This too shall pass. Many projects are now experiencing a lull, a kind of pause. Even if they are not shutdown completely, they might be slower due to the necessity of doing work remotely and the rapid way in which this situation presented itself. But you can take advantage of this slower time to develop plans that identify and mitigate your risks and help bring your project back stronger than ever once this is past. For some projects that were already veering off track, this might even be an opportunity to take a breather and right the project to prevent a failure that might have happened without the pandemic.
To minimize your COVID-19 impacts, or to even turn the lull into an opportunity, consider the following 7 steps:
Identify which parts of the project can continue, which will be slowed down, and which will be shut down in the current (and possibly future) scenarios. Basically you are performing triage on your project. Which of these activities were on your critical path? If they were not critical, how long will it take before they become part of your critical path once you’re fully re-started.
Consider documenting your project’s status as fully as possible, especially if it is a project type that will be heavily impacted by shutdowns. For example, a construction project cannot continue “remotely.” So make sure to document your schedule, work completed, costs-to-date, and any issues that you were experiencing. Also, identify any activities that might be needed to stabilize your project so that it can be more easily re-opened after the shutdown.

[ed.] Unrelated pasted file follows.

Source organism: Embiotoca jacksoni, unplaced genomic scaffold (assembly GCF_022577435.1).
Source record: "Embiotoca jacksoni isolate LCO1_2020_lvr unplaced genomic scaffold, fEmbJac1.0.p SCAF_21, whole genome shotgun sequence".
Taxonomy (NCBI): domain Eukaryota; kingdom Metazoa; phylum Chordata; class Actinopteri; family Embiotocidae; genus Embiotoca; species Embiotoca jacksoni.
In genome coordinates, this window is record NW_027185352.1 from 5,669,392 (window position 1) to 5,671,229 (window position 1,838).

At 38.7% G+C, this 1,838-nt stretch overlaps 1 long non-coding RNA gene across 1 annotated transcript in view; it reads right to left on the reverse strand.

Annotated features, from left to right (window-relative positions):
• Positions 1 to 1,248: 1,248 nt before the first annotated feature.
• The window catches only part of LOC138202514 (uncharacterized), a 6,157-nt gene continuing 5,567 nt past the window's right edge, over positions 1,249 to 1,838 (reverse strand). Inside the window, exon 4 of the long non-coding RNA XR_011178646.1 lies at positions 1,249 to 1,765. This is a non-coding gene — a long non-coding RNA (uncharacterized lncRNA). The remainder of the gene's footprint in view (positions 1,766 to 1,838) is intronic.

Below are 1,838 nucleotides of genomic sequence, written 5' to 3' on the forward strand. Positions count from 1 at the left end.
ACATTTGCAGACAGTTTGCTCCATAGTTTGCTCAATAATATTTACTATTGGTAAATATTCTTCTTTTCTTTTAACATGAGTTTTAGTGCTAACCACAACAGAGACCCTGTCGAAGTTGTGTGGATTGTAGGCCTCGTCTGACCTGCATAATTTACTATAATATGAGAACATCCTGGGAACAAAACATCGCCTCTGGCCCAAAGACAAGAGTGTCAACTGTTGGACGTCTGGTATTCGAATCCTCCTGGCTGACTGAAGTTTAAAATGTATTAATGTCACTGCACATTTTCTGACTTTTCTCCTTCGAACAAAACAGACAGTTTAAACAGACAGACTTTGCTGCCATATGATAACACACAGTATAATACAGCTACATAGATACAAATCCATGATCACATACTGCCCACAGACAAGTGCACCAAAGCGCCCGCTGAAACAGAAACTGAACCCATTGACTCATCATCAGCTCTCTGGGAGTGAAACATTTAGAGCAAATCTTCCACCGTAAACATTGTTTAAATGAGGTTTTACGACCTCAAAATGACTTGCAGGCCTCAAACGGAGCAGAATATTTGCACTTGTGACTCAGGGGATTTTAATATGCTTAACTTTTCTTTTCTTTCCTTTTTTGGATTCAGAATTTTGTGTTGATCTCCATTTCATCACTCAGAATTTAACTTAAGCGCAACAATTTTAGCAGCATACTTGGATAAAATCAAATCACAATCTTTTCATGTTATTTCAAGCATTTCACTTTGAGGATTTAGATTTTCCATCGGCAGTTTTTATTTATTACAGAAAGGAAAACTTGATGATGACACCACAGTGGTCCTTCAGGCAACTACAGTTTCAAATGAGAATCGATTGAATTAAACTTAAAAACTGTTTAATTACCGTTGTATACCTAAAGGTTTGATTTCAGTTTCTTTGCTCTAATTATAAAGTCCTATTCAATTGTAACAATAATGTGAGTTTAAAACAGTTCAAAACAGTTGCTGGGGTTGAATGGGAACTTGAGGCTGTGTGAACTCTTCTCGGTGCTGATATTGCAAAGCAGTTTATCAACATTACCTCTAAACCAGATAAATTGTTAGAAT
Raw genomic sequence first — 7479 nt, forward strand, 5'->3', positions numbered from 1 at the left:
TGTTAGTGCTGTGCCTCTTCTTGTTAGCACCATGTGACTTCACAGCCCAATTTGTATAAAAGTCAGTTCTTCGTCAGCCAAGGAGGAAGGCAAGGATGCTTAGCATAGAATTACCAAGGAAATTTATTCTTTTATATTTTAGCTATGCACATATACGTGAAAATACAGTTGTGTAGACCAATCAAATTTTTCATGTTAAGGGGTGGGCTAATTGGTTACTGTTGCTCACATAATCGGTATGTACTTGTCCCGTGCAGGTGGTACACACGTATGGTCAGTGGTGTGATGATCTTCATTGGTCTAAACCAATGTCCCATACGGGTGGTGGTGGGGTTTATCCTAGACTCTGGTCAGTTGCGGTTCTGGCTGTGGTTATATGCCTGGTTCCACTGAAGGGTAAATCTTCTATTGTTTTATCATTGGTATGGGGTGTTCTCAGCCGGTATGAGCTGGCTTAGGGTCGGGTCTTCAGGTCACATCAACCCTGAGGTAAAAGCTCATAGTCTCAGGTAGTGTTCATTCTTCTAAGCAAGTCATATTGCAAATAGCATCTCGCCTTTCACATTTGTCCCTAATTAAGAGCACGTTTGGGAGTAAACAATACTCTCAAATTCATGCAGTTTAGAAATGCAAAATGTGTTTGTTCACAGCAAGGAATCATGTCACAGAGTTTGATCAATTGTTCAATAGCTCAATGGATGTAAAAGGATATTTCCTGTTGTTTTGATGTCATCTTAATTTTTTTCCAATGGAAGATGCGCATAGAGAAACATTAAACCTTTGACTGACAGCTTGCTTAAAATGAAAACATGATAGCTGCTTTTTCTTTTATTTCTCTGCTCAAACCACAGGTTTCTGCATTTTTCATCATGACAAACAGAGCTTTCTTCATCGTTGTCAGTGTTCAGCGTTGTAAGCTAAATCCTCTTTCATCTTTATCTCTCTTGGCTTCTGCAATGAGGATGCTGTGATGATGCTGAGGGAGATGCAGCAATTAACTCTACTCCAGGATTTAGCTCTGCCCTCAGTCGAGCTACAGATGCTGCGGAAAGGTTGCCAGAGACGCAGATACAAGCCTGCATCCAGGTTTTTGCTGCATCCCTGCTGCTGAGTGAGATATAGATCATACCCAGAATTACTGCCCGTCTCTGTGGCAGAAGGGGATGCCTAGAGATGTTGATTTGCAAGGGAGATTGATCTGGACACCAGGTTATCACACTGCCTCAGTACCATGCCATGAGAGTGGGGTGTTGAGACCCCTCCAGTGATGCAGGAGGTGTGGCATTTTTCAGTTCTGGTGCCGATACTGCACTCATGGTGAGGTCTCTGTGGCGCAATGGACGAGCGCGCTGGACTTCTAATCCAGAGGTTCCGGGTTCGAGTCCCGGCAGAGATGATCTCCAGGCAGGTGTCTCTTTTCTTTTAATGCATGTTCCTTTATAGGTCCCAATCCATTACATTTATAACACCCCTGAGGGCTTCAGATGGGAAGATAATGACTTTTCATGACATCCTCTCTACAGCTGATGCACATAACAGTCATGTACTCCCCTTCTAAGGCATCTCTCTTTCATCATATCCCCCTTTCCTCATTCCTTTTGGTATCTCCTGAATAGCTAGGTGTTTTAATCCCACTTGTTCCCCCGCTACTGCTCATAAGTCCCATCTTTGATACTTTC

Carefully evaluate your project’s underlying assumptions. Include your unstated but essential assumptions. Which of these are still valid under the new circumstances?
Thinking and planning are well-suited for lull times. Many project teams do not do enough project analysis during regular times as they get too busy fighting fires. Evaluate your project carefully. Are there any negative trends that you might not have noticed in the daily hustle and bustle?
Do you have a project risk register? Is it collecting dust on the shelf or do you use it regularly? Now is the time to blow the dust off of it and carefully update it. Look at the new risks your project faces from
If your project is a type that is heavily reliant on contracts, then do not forget to examine your contract risk. Force majeure is contract language that typically applies in situations outside of the control of either party. But look at the risks of literally applying your contract language. For example, your contracts may let you leave contractors or personnel hanging and may absolve you from any financial responsibility in this crisis. But will this further hurt your project if those resources are no longer available when you re-boot?
Depending on the extent of the impacts and possible project shutdowns, you should plan your re-boot carefully. If your project involves multiple team members whose work requires the same space or resources, then you might want to plan a phased re-start to ensure that everything goes smoothly and you.
Regardless of what type of project you have, the COVID-19 pandemic could have a major impact. Be sure to use your time wisely over the next month or two to minimize impacts to the extent possible and to come out of this period with a stronger project plan than before. If you need help or have any questions, please contact me at firstname.lastname@example.org.